An effective way of enhancing grassland biodiversity is through a method called Hay Strewing.
Hay is cut from selected donor sites after flowering and spread over the recipient site.
The seed of the species present within the hay fall out and this enables re-colonisation.
Knowledge of which species are present on the donor sites provides information on which species to expect on the recipient site and aids future management planning.
At Westonbirt, the donor sites, acting as a local seed bank, will be the already species-rich downlands and the recipient site will be the current species-poor car park area.
In preparation for this, Matt Parratt from Forest Research, together with volunteers, conducted a Downs Vegetation Survey from 11 to 13 June 2012.
A second survey will be undertaken from 30 July to 1 August 2012 to identify later flowering species.
A soil survey will also be undertaken sometime during August. After all the information has been analysed, it should be possible to classify the habitat types present.
It was intended to use quadrats as a survey method for all three days but on Monday 11 June the English weather put a stop to that.
It was pouring down with rain all day to the extent that one volunteers jacket started to foam (next time, use less soap in the washing machine!) and mini streams developed on the roads.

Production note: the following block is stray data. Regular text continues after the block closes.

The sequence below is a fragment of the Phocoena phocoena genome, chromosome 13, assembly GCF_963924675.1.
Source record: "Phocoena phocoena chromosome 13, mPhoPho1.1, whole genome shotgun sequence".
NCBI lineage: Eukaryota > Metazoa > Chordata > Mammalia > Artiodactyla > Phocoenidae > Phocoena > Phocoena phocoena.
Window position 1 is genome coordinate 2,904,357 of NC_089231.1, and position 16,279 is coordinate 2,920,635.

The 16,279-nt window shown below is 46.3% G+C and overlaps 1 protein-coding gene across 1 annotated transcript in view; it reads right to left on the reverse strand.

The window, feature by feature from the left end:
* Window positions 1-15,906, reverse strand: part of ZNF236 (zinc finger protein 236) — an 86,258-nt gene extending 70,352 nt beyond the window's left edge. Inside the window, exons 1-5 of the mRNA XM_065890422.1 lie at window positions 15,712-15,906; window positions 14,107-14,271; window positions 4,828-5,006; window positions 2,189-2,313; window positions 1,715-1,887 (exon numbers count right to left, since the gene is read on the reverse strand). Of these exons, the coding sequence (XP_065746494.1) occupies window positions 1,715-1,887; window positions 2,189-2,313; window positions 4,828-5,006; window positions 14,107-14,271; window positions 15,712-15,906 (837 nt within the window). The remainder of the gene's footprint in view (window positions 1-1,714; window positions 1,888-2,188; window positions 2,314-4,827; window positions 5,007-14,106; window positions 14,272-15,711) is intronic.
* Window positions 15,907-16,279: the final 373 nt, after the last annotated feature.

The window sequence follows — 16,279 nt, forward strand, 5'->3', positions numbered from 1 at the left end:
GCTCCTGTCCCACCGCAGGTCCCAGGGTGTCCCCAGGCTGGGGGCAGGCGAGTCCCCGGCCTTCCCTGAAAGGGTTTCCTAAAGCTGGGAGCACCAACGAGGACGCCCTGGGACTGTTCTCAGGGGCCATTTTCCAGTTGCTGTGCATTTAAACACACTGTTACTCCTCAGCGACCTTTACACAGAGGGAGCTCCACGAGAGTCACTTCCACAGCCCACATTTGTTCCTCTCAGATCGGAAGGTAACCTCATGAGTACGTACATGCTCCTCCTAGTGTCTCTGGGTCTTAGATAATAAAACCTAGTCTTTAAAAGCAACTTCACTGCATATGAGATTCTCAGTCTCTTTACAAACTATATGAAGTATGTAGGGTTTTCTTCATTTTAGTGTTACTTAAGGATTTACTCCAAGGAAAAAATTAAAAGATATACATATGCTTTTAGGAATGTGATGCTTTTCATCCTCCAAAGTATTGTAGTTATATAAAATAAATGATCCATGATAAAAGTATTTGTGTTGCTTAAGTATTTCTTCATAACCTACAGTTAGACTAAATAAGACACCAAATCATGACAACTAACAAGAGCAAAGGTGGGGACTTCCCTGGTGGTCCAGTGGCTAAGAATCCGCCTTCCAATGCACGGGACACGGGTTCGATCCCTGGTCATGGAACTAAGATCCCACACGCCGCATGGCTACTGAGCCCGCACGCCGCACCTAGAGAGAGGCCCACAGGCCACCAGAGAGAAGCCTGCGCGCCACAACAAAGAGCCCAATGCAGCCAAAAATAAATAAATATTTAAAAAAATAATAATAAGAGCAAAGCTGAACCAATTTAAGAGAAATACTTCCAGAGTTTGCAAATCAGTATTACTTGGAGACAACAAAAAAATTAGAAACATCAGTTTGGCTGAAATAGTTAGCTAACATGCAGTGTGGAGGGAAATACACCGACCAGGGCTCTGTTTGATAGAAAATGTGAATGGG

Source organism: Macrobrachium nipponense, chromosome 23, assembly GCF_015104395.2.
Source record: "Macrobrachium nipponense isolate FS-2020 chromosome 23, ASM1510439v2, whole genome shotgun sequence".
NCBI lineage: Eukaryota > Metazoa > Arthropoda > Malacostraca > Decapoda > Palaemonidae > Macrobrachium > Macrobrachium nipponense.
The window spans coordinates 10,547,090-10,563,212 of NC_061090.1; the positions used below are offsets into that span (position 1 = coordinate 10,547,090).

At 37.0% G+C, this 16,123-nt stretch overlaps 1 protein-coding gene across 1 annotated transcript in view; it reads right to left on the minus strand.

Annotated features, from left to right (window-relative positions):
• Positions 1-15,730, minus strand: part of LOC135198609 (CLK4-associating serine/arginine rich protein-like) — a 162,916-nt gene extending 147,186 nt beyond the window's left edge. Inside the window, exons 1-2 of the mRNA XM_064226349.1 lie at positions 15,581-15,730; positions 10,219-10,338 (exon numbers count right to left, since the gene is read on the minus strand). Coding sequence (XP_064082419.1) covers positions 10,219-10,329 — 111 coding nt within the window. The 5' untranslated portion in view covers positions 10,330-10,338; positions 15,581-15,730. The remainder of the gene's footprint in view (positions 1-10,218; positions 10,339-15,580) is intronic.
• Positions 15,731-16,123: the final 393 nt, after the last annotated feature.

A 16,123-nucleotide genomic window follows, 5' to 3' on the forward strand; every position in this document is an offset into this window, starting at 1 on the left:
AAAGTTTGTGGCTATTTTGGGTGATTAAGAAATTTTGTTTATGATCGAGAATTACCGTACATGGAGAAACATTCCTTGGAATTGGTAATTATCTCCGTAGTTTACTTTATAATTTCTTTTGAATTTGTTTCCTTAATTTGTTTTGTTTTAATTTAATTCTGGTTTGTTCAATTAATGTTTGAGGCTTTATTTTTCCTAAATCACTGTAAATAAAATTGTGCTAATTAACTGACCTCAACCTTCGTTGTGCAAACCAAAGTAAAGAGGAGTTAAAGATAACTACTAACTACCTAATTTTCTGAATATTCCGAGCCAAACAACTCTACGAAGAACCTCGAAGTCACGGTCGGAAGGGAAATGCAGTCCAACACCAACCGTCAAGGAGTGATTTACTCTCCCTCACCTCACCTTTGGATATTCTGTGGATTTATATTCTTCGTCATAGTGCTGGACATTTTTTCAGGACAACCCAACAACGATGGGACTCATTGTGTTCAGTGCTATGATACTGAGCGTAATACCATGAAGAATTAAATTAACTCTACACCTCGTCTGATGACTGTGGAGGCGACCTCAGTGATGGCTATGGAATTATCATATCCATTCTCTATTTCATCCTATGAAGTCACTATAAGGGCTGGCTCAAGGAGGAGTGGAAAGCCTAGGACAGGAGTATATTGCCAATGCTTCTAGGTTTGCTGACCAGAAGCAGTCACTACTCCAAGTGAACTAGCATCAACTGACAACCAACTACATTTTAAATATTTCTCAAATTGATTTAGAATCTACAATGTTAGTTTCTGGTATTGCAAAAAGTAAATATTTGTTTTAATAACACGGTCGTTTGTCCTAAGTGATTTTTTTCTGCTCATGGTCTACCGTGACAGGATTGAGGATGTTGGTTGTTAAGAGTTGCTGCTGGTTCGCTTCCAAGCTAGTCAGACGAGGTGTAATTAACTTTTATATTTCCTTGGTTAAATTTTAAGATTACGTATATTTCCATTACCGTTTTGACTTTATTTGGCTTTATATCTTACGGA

Consequently, the team walked through the site instead and recorded species identified in situ amongst which was one of Westonbirt’s special wildflowers, Ophrys apifera (Bee orchid).
Samples of unidentified species were put in plastic bags for further investigation in the common room.
The team was not totally confident with the identification of a grass species Brachypodium (False broom). It is thought to be B. pinnatum but there is a chance that it could be B. rupestre.
The sample will be pressed and forwarded to the Botanical Society of the British Isles (BSBI) grasses referee for further identification.
Tuesday 12 June was drier and quadrats were used. Within the quadrats the species were identified, recorded and percentage cover noted. In addition to that, other factors such as Grid reference, slope, and aspect were also noted. The advantage of the quadrats over a ‘walk through’ is that it provides more focus and it is less likely that a species is overlooked.
On Wednesday 13 June large areas of grassland, the areas where the concerts are generally held, were mown before it could be surveyed. The mowing machines beat the surveying team!
The site of the new car park was also successfully surveyed. The top soil from this area is likely to be reused on the existing car park, preserving the local seed bank.
The site had a lovely diverse section at its lower, steep and dampish part which may, in places, be kept as it is. Species found in the lower section included Iris pseudacorus (Yellow flag iris), Melissa officinalis (Lemon balm), Dipsacus fullonum (Wild teasel), Cirsium eriophorum (Woolly thistle), Conium maculatum (Poison-Hemlock). These are not normally found within the rest of the arboretum.
The team looks forward to the report with the full species list and percentage coverage. Revisit this blog for further updates.
And, as a last note, using quadrats may leave strange impressions in the Westonbirt meadows and are not to be confused with signs of extra terrestrial activity. You may encounter these again in August.